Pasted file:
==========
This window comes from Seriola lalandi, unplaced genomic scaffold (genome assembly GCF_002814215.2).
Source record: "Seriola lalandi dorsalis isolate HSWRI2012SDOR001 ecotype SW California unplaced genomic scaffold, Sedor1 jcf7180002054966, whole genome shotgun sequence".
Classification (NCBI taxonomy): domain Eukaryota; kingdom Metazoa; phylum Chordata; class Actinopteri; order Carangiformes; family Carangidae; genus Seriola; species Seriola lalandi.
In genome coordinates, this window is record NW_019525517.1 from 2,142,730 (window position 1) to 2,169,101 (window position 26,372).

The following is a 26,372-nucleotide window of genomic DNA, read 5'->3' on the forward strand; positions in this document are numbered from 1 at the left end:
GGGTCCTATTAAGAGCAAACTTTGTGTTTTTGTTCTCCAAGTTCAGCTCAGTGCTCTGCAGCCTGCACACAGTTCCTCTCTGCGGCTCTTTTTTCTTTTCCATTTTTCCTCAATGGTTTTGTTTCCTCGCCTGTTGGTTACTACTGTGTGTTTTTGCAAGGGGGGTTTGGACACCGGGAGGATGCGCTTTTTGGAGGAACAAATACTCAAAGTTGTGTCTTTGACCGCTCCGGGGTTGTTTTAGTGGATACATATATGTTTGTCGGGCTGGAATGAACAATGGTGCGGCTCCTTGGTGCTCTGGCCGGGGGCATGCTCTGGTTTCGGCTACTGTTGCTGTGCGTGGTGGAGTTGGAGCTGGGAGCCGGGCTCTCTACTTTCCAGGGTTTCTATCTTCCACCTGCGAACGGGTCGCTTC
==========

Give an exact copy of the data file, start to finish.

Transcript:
This window comes from Seriola lalandi, unplaced genomic scaffold (genome assembly GCF_002814215.2).
Source record: "Seriola lalandi dorsalis isolate HSWRI2012SDOR001 ecotype SW California unplaced genomic scaffold, Sedor1 jcf7180002054966, whole genome shotgun sequence".
Classification (NCBI taxonomy): domain Eukaryota; kingdom Metazoa; phylum Chordata; class Actinopteri; order Carangiformes; family Carangidae; genus Seriola; species Seriola lalandi.
In genome coordinates, this window is record NW_019525517.1 from 2,142,730 (window position 1) to 2,169,101 (window position 26,372).

The following is a 26,372-nucleotide window of genomic DNA, read 5'->3' on the forward strand; positions in this document are numbered from 1 at the left end:
GGGTCCTATTAAGAGCAAACTTTGTGTTTTTGTTCTCCAAGTTCAGCTCAGTGCTCTGCAGCCTGCACACAGTTCCTCTCTGCGGCTCTTTTTTCTTTTCCATTTTTCCTCAATGGTTTTGTTTCCTCGCCTGTTGGTTACTACTGTGTGTTTTTGCAAGGGGGGTTTGGACACCGGGAGGATGCGCTTTTTGGAGGAACAAATACTCAAAGTTGTGTCTTTGACCGCTCCGGGGTTGTTTTAGTGGATACATATATGTTTGTCGGGCTGGAATGAACAATGGTGCGGCTCCTTGGTGCTCTGGCCGGGGGCATGCTCTGGTTTCGGCTACTGTTGCTGTGCGTGGTGGAGTTGGAGCTGGGAGCCGGGCTCTCTACTTTCCAGGGTTTCTATCTTCCACCTGCGAACGGGTCGCTTC